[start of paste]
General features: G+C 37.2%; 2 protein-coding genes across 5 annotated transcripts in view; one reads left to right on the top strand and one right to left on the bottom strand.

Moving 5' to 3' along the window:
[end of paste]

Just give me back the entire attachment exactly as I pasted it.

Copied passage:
General features: G+C 37.2%; 2 protein-coding genes across 5 annotated transcripts in view; one reads left to right on the top strand and one right to left on the bottom strand.

Moving 5' to 3' along the window: